i know the title of my review is strange, but personally i think that maybe the reason the movie is getting some negative reviews from younger users (yes, most IMDb users are usually teens/20 somethings) is because they want "badass" hero these days and not the triumphant wisecracking teacher hero like Indiana Jones. just look at how well "the dark knight" is doing and how good the reviews are. thats not just because the hype ( which is all it is for the most part) but because ppl these days seem to want darker more twisted hero's then any of this old fashioned more innocently made stuff. Indiana Jones is a hero of yesteryear, and todays audience isn't into that. lets admit, the 80's was the heyday of Indiana Jones, back when it was fresh and new and it brought a new kind of adventure and intrigue like a blast from the past and ppl were interested again. nowadays, in these post 9/11 days, what relevance does Indy have? well, the new batman movies are really banking off of the 9/11 catastrophe's with the way they are going for gritty realism and buildings exploding etc, but Indy is a movie that is written and feels like it was made in the 1950's, not a film you would expect to see in 2008. it doesn't have what most young ppl want these days: a hot babe, scary serial killing villain, blood/gore everywhere, dark and weird. its not like that at all, its just a fun, family friendly action adventure that doesn't take itself too seriously. yes ford is older but that is just one small little problem i can see people having, but it seems to me that young people of today are simply not interested in these kinda of movies. this new Indy film felt more like Spielberg's fantasy film Hook then it did anything else. critics i don't count, they were already going to bash the new Indy, but regular audience, i just think Indy did well because ppl were curious about it, but the negative reviews are IMO because Indy's time has passed and sadly, younger audiences want a hero or movies in general that are darker and more sinister and killer. sad but true. Indy is too "old" and "old fashioned" it seems for many of todays younger generation. tis why i usually don't agree or get along with ppl my age (I'm 21), they want to see all that gross weird crap that i for the most part am not interested in. we NEED more movies like this and need to get away a little bit from all that dark weird stuff and back to the lighter stuff (although Tim Burton, you can make all that stuff anytime you want cuz you are a genius lol).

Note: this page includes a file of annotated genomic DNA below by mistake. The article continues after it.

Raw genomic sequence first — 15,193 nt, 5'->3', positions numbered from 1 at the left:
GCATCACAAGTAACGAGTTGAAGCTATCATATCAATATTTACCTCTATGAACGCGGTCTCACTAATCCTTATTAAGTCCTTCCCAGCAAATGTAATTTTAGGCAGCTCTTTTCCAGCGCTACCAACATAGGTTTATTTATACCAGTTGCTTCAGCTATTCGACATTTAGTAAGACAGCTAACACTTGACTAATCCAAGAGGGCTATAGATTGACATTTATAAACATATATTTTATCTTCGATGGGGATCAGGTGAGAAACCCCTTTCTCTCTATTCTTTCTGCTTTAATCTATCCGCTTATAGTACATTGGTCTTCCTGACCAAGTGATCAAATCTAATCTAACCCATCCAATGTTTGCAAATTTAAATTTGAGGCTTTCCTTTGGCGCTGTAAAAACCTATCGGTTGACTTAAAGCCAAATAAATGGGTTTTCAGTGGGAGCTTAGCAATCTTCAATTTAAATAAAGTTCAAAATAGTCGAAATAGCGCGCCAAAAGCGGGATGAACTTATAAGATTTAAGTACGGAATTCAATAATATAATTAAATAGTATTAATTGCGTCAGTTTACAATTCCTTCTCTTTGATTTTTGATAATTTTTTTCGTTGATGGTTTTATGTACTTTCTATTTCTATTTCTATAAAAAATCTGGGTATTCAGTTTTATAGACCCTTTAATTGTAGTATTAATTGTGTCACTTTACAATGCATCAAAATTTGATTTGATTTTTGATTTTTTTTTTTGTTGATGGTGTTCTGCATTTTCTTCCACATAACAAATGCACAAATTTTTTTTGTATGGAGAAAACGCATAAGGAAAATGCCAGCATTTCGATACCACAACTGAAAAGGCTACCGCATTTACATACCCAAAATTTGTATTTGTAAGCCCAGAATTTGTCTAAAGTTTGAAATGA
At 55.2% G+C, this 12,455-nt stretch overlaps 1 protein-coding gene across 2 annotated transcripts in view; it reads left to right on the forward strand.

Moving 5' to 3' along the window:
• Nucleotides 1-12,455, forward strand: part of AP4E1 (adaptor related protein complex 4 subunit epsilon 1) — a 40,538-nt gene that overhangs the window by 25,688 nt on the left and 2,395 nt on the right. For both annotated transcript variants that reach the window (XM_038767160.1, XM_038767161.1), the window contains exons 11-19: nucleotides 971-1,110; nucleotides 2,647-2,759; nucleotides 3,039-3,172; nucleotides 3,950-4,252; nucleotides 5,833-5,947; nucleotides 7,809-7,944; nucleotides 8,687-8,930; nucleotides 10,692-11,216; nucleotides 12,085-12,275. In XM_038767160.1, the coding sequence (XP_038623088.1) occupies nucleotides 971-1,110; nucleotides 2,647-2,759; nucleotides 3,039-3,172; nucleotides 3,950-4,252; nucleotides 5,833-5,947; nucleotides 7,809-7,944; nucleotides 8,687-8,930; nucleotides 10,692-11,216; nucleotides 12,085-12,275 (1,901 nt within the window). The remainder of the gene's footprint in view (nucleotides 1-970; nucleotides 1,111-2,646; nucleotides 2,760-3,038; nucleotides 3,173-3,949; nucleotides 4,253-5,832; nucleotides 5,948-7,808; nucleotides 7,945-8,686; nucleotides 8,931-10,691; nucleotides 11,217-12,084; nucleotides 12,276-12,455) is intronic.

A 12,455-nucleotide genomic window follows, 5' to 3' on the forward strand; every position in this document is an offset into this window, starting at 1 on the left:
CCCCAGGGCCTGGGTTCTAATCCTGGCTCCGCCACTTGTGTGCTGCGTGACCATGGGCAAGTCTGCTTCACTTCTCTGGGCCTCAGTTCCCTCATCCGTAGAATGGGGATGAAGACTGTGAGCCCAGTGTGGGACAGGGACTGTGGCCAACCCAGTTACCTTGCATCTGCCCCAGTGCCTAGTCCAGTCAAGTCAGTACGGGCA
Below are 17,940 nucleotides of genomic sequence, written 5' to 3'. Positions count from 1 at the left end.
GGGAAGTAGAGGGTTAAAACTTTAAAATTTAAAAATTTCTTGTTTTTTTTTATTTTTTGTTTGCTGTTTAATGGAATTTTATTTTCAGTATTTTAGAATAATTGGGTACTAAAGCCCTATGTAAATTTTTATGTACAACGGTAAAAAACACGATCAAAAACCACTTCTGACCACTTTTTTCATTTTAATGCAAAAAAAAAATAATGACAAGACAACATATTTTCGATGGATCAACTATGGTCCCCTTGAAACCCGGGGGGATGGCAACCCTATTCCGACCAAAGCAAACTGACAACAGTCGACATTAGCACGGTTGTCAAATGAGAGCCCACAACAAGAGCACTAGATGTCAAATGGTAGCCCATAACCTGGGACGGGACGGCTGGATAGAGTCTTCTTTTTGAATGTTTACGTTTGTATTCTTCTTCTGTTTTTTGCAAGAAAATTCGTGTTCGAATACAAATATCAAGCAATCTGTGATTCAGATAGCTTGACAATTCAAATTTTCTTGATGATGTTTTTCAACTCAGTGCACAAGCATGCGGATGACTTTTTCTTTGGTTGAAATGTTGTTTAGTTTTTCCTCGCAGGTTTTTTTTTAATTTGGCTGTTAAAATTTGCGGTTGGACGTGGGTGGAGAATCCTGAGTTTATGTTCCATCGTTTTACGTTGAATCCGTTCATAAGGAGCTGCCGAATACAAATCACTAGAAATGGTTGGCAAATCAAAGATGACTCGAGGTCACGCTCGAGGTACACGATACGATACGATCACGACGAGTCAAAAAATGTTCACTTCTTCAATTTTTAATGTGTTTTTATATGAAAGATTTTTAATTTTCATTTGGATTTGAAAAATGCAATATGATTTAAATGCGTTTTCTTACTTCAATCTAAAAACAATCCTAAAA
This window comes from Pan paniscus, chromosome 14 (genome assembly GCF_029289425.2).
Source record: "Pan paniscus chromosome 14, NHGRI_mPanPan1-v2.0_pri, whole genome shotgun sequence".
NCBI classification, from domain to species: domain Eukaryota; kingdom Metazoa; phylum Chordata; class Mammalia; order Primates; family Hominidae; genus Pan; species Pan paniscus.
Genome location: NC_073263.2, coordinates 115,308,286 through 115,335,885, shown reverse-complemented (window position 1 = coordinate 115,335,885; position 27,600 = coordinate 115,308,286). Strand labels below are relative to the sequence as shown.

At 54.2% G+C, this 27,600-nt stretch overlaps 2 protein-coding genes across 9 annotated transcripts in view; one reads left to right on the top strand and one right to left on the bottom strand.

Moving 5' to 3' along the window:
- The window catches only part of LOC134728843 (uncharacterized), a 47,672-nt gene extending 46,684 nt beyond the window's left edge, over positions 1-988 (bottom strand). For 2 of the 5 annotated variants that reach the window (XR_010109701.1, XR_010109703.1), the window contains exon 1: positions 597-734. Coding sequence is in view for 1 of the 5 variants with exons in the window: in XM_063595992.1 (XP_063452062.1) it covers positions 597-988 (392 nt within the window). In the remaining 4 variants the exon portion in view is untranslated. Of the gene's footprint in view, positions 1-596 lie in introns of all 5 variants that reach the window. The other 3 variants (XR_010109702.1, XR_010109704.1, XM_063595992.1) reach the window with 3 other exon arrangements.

i myself though, am not a huge scifi fan besides a few major blockbusters that were fun(star wars, ID4, Matrix, Predator 1), but i think the one change i still find myself having a problem with is the aliens. its just....not Indy at all, if you take the last 3 films into consideration. the last 3 had to do with supernatural elements, and that fit Indy perfectly. but then this one had things like aliens and area 51 and UFO's...i mean its not that i hated the film at all, but this still bugs me. i always kinda scoff at stuff like that cuz its so silly. i don't believe in aliens, but i do believe in the Bible. yes, i will not deny that this probably has something to do with my only problem with KOTCS. I'm sure I'm not the only one out there who feels this way. I'm also not saying that i believe everything the 2 "biblical" Indy films did. i don't believe that if the Ark was really found it would melt people like a microwave, or that the holy grail would have a lone knight guarding it for 700 years. that stuff is pure fantasy, but the films are based in reality and a Faith that is real to millions for thousands of years. then you switch that to something as silly as aliens and it just loses some of its magic or importance.
however I'm glad that most of the film felt and looked like classic Indy with the "scifi" parts like area 51 and the alien and the UFO at the end being only a few minutes long. however, it helps when you take into consideration that this film was not intended to be a clone of the other 3 films, which were homages to the 30's adventure films, but was supposed to be more like those silly 50's B movie scifi adventure's. i think looking at it like that makes it more acceptable for what it is